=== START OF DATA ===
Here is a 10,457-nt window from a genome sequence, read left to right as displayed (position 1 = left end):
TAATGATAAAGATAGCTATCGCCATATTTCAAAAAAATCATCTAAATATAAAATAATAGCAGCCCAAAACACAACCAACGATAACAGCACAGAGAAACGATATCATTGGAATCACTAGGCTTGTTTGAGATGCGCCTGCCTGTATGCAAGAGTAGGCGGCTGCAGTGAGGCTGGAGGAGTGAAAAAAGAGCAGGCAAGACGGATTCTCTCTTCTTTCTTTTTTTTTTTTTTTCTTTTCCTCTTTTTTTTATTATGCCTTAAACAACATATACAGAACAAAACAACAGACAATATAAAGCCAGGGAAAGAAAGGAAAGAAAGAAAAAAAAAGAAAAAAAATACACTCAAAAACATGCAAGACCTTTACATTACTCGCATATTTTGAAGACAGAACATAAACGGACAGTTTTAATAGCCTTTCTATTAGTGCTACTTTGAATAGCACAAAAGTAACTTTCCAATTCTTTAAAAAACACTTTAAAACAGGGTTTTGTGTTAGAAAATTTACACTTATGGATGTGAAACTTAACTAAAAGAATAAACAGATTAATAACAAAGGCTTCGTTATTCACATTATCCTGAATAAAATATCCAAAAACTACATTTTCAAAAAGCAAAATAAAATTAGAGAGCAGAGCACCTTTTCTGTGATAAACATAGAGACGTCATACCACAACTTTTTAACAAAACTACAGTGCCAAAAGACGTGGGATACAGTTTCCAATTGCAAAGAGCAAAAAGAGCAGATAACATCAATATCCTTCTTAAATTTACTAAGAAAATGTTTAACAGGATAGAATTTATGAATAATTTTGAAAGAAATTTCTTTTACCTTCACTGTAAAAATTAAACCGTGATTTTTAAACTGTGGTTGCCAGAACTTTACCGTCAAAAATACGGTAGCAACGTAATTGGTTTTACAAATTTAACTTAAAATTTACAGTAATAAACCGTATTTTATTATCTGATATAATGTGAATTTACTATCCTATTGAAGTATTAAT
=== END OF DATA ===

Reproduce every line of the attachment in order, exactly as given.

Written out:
Here is a 10,457-nt window from a genome sequence, read left to right as displayed (position 1 = left end):
TAATGATAAAGATAGCTATCGCCATATTTCAAAAAAATCATCTAAATATAAAATAATAGCAGCCCAAAACACAACCAACGATAACAGCACAGAGAAACGATATCATTGGAATCACTAGGCTTGTTTGAGATGCGCCTGCCTGTATGCAAGAGTAGGCGGCTGCAGTGAGGCTGGAGGAGTGAAAAAAGAGCAGGCAAGACGGATTCTCTCTTCTTTCTTTTTTTTTTTTTTTCTTTTCCTCTTTTTTTTATTATGCCTTAAACAACATATACAGAACAAAACAACAGACAATATAAAGCCAGGGAAAGAAAGGAAAGAAAGAAAAAAAAAGAAAAAAAATACACTCAAAAACATGCAAGACCTTTACATTACTCGCATATTTTGAAGACAGAACATAAACGGACAGTTTTAATAGCCTTTCTATTAGTGCTACTTTGAATAGCACAAAAGTAACTTTCCAATTCTTTAAAAAACACTTTAAAACAGGGTTTTGTGTTAGAAAATTTACACTTATGGATGTGAAACTTAACTAAAAGAATAAACAGATTAATAACAAAGGCTTCGTTATTCACATTATCCTGAATAAAATATCCAAAAACTACATTTTCAAAAAGCAAAATAAAATTAGAGAGCAGAGCACCTTTTCTGTGATAAACATAGAGACGTCATACCACAACTTTTTAACAAAACTACAGTGCCAAAAGACGTGGGATACAGTTTCCAATTGCAAAGAGCAAAAAGAGCAGATAACATCAATATCCTTCTTAAATTTACTAAGAAAATGTTTAACAGGATAGAATTTATGAATAATTTTGAAAGAAATTTCTTTTACCTTCACTGTAAAAATTAAACCGTGATTTTTAAACTGTGGTTGCCAGAACTTTACCGTCAAAAATACGGTAGCAACGTAATTGGTTTTACAAATTTAACTTAAAATTTACAGTAATAAACCGTATTTTATTATCTGATATAATGTGAATTTACTATCCTATTGAAGTATTAAT